Are Your Devices Auto-Connecting to Malicious WiFi Hotspots?

I don't mean to scare you, but there's a setting on your phone and/or tablet you should probably check -- and possibly change -- right now.

This is particularly important for travelers passing through airports, coffee shops, restaurants, etc., but really, anyone who leaves their house should pay attention, too.

See, there's a good chance your phone/tablet is set up to automatically connect to "familiar" WiFi signals (wireless hotspots or SSIDs) when they're in range.

The problem is, hackers have set up tons of fake WiFi signals that look exactly like the real ones, and your devices may be automatically connecting to them, too...and providing the bad guys with the keys to your castle.

When you're on the road, you probably know to steer clear of wireless hotspots with scammy-sounding names like "Free Wi-Fi" and "Totally Free Internet."

But there are also legitimate-looking signals that can do real damage, too. To you and your device, these so-called "Evil Twin" signals look exactly like the real ones from Comcast/Xfinity, AT&T, etc., and they are scarily easy for hackers to set up.

Articles I've read say someone (armed with little more than a laptop) can set up a malicious WiFi hotspot and name it "Xfinity" or "attwifi" like you find at airports, coffee shops, restaurants and other places.

And again, if your device is set to "auto detect" and/or "auto connect" to hotspots with these names, boom, you've just flung open your door to be hacked.

According to an article on

"The AT&T example is of particular concern because A) the default setting on AT&T smartphones to automatically connect to these networks, and B) the company's legitimate WiFi network is so widespread in certain markets that some people don't blink when their devices connect to one."

So, what should you do?

First, turn off the "auto detect" and/or "auto connect" WiFi settings on your devices.

Second, try to rely on your own (or purchased) WiFi signal whenever possible. You certainly have plenty of options...

1. My favorite is to simply use my smartphone as a "hotspot." I use my Android phone like this all the time and it works on iPhones, too.

With just a few menu taps, you expose your phone's signal so your other devices can connect to it. Just make sure to password-protect your signal or others could connect to it, too. Streaming audio/video can eat up your data allowance fast, so I stick to basic stuff like Web browsing and email.

2. Many tablets can be purchased with their own, "built in" WiFi signal (for iPads, this is the "cellular" upgrade).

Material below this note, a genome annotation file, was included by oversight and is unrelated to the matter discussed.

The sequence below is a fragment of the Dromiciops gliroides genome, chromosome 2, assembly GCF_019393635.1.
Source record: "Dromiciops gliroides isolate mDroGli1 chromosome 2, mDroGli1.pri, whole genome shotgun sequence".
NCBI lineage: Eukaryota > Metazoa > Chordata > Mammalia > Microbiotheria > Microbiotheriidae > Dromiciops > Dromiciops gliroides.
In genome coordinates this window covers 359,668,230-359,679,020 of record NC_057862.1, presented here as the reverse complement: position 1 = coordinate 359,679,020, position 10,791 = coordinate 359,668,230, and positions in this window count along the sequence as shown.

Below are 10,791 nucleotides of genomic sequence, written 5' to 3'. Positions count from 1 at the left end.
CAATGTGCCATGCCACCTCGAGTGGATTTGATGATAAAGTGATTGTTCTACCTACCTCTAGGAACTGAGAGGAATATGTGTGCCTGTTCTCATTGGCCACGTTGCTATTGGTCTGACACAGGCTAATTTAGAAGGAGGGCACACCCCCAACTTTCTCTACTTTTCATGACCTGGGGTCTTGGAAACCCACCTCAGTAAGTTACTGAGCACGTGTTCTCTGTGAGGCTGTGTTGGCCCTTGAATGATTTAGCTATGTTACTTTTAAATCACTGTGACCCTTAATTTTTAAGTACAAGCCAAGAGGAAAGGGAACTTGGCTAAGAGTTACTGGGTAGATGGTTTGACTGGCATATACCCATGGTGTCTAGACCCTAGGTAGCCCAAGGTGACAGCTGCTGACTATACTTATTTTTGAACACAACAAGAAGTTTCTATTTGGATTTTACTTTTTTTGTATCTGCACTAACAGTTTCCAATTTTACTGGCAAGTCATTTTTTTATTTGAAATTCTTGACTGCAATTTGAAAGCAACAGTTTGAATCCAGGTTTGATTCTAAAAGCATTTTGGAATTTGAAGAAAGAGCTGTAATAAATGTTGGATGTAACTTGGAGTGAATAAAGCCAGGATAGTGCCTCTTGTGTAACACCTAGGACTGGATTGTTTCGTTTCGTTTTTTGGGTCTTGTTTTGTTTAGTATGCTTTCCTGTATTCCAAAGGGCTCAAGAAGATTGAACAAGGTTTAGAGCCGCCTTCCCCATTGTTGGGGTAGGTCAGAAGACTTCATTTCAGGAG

3. Get a subscription or day pass to services such as Boingo Wireless (

4. All the major wireless carriers (and some upstarts such as Karma and FreedomPop) sell "mobile hotspots." About the size of a deck of cards, they're designed to be taken on the road and they provide secure WiFi access for multiple devices.

I'm sure there are other options -- what works best for you?

How do you like to "connect to the Internet" when you're traveling? Please share your thoughts or read what others are saying below.

Craig Better is one of the founding editors of Golf Vacation Insider. In addition to traveling to 15 foreign countries, he has twice traveled across America to play golf courses in all 50 United States. Prior to joining Golf Vacation Insider, Craig was a freelance writer who contributed to GOLF Magazine, Travel + Leisure Golf, Maxim Magazine,, and co-authored Zagat Survey’s book, America’s Top Golf Courses.
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Commented on

In terms of Ed's comments for the non-technical out there, what VPN does is encrypt the WiFi traffic while in the air, so that it makes it much hard for a 'snooped' signal to be actually read. This happens to all traffic that travels through the VPN. Somewhat similar in technology to what happens to your credit card info when sent over the internet.

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Commented on

One of the issues faced even if it is genuine free WiFi (such as Starbucks) is that those signals can "snooped". This isn't a technical forum but I suggest that your readers investigate "Virtual Private Network" or VPN. Wikipedia has a good explanation. There are services that offer VPN connections by the day, month, etc. Some home routers even provide a VPN service.

Again, this is not the proper forum but "Open VPN" offers many advantages and should be considered if you are concerned about security.

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Commented on

VERY helpful article, thank you. I turned my "Ask to join networks" on my iPhone off immediately...

Commented on

Good tip, as it will also help preserve battery as well.

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Are Your Devices Auto-Connecting to Malicious WiFi Hotspots?